Making friends is an important life skill. Studies have shown that our happiness as adults is best predicted by the breadth and depth of our relationships with others. Building friendships begins early, as children learn how to become social members of the family, classroom, and community. Through these connections with others, children give and receive emotional support, learn conflict resolution and problem-solving skills, play cooperatively, and develop empathy. These pro-social behaviors lay the foundation for all future relationships.

And it starts early. Infants begin social relationships with parents and caregivers through loving, responsive care. Toddlers explore peer-to-peer and peer-adult interactions through turn-taking, social scripts, and simple group rules and routines. Preschoolers then build on what they’ve learned to develop more complex relationships through cooperative and dramatic play.
Parents, teachers and caregivers can promote these social skills by providing play opportunities with peers and by participating in children’s play activities. As the child plays, take turns following and leading the play. When she directs the play, it builds her self-confidence. When she follows, adults can extend the play to include new ideas and strategies for solving challenges. Through these give and take play scenarios, adults are given the opportunity to observe and learn about the child. Can this child persist at a task like a puzzle? Or does she require more interactive play? Does she prefer to be outside, or is she happier drawing at the table?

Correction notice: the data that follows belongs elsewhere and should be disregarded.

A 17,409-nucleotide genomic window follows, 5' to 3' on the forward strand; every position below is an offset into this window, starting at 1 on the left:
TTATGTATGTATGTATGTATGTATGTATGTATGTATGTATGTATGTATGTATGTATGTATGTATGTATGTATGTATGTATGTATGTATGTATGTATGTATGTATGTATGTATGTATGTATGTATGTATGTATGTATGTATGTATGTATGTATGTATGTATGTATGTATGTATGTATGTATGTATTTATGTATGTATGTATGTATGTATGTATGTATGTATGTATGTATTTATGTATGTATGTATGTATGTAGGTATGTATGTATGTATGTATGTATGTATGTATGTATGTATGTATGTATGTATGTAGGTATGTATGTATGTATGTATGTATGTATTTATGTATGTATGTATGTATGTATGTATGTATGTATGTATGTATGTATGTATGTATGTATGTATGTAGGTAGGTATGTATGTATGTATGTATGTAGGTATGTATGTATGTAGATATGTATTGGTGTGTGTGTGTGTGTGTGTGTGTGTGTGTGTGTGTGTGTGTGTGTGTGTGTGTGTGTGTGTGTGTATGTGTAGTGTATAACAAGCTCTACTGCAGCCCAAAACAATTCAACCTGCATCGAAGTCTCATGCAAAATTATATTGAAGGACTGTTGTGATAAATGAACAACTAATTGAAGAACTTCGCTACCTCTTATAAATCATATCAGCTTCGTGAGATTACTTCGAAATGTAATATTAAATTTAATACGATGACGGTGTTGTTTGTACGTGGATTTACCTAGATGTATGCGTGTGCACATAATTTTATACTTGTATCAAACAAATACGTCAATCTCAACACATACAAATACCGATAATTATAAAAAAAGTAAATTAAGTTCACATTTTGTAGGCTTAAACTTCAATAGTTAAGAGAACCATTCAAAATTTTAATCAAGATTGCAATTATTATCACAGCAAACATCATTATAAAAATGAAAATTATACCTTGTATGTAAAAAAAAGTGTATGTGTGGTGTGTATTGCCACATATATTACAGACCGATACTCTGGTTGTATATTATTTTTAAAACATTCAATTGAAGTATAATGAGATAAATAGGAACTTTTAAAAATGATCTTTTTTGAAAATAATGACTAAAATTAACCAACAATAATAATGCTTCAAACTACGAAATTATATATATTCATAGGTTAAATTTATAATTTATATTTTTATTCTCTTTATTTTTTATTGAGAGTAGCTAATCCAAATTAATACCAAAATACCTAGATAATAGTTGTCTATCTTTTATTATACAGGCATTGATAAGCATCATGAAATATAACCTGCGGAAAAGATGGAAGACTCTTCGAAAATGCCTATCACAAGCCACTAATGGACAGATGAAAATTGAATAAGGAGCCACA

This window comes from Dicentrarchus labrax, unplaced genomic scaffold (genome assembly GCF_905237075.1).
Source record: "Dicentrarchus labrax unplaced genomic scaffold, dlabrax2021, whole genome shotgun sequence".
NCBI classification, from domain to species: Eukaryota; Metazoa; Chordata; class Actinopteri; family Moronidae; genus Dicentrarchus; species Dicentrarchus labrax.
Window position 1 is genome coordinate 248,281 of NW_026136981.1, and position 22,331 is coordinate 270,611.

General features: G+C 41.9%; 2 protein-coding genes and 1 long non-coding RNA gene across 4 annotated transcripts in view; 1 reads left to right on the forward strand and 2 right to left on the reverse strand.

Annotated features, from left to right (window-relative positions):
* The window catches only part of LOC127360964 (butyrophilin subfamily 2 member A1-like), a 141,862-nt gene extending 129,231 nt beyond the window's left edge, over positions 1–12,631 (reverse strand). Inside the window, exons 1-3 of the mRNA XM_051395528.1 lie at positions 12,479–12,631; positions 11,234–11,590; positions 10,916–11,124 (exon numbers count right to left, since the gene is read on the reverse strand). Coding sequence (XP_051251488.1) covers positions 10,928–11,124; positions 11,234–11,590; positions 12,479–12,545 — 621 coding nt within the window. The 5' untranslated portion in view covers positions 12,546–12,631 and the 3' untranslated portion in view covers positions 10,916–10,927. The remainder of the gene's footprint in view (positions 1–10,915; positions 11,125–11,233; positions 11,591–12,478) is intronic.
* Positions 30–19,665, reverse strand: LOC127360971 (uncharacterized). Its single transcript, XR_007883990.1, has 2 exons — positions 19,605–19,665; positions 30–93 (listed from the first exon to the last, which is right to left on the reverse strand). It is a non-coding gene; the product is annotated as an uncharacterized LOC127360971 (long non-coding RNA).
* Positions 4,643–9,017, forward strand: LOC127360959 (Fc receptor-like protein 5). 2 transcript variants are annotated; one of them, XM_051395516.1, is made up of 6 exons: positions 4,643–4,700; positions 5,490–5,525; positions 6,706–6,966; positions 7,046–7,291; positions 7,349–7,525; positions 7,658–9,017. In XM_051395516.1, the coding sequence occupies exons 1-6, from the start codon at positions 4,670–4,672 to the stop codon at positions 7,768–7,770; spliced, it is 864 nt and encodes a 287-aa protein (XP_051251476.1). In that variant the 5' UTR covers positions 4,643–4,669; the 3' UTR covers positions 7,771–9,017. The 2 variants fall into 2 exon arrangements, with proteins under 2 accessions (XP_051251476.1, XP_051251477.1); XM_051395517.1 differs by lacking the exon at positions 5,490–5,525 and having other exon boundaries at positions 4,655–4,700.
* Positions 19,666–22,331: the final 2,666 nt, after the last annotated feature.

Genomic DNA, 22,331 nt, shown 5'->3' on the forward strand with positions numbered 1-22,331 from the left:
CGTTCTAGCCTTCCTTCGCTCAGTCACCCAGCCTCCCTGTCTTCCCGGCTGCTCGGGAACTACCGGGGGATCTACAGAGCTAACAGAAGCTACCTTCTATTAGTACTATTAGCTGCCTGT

One of the best ways to encourage development of social skills is by providing social opportunities. Here are five tips for successful playdates:
1. Create environments for success—use open-ended materials such as legos, blocks, trains, or a basket of crayons. Avoid single items like the “cash register,” unless you really want to practice turn-taking.
2. Adjust your expectations to the age and stage of the children. If you are gathering a group of two-year olds, expect very little impulse control. Make sure there is plenty of room for each individual child and be ready to intervene when the inevitable hair pulling, pushing, grabbing, biting behaviors begin.
3. Provide a variety of social experiences. The park provides an opportunity to practice meeting new kids, initiating play, or joining play already in motion. A playdate at home provides an opportunity for bonding, dramatic play, and learning games with rules.
4. Model problem-solving techniques (like turn-taking) and allow the child to practice these new social skills. Intervene when the conflict is greater than the child’s skill level.
5. Provide meaningful “helper” jobs around the house. These build self-confidence and allow a child to feel good about her contributions to the family.